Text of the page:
Hi guys, newbie here, I have an Epiphone Les Paul copy in which I have swapped the original humbucking pups for Seymour Duncans. I followed the wiring diagram which showed a capacitor earthed from the volume pot to one of the lugs on the same pot. This was the same for each volume pot. I soldered 2 orange drops as per the wiring diagram, but when playing the guitar found that I still had a large amount of treble bleed. I then started looking at wiring diagrams on many websites and found so many different ways to wire up using treble bleed in the circuit, some connecting the capacitor to both the volume and the tone. I am left totally confused and wondered if someone out there can point me in the right direction? Thanks in advance.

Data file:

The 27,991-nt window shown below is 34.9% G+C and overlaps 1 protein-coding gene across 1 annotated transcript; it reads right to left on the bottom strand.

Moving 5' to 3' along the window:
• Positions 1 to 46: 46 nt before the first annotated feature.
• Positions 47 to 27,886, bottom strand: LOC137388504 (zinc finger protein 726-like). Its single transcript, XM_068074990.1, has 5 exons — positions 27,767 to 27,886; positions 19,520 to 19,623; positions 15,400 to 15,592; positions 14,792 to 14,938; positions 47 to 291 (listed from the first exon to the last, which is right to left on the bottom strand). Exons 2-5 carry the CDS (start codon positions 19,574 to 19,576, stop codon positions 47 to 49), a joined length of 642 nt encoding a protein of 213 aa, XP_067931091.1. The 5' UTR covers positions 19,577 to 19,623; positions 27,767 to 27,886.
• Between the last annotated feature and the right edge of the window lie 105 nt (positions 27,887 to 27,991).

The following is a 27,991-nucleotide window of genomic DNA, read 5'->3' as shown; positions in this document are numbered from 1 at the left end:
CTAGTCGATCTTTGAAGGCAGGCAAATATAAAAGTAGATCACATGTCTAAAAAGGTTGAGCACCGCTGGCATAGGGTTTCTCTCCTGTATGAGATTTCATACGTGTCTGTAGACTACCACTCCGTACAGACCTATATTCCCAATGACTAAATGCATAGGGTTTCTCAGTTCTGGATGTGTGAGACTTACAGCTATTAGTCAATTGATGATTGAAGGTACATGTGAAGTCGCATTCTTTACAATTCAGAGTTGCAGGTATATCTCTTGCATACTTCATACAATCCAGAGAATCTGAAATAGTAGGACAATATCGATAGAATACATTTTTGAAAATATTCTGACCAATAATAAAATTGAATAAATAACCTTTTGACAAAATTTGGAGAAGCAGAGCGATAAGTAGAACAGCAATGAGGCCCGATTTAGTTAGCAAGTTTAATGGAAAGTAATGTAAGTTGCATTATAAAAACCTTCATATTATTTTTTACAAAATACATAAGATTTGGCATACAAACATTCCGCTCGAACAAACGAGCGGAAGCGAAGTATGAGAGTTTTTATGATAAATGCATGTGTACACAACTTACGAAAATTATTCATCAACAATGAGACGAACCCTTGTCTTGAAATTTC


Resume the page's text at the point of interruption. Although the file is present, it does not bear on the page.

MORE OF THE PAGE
There are lots of opinions about using treble bleed circuits regarding whether they are good or bad and regarding several different styles. They all go wired between the centre and hot outer lugs of volume pots (ground lug is not involved) to control loss of treble as you reduce volume. I got curious so went into it in some detail, see the link above.
I found that it can work very well with the right values and arrangement. With 500k pots, a 150k resistor and 1nF cap in parallel turned out to be best to control loss of treble in the range about 4 up to 10 on the knob (if its an audio taper pot). If you most often turn down below 5, you might prefer a smaller cap 0.68 of 0.82nF. If you have 250k pots, drop the resistor to 120k.
These values work for me. But on any forum where LP's are discussed, 90% of posts will advise to do '50's wiring' instead. While I fully respect that weight of opinion, I have the treble bleeds on my Gibson and they have worked well for several years now.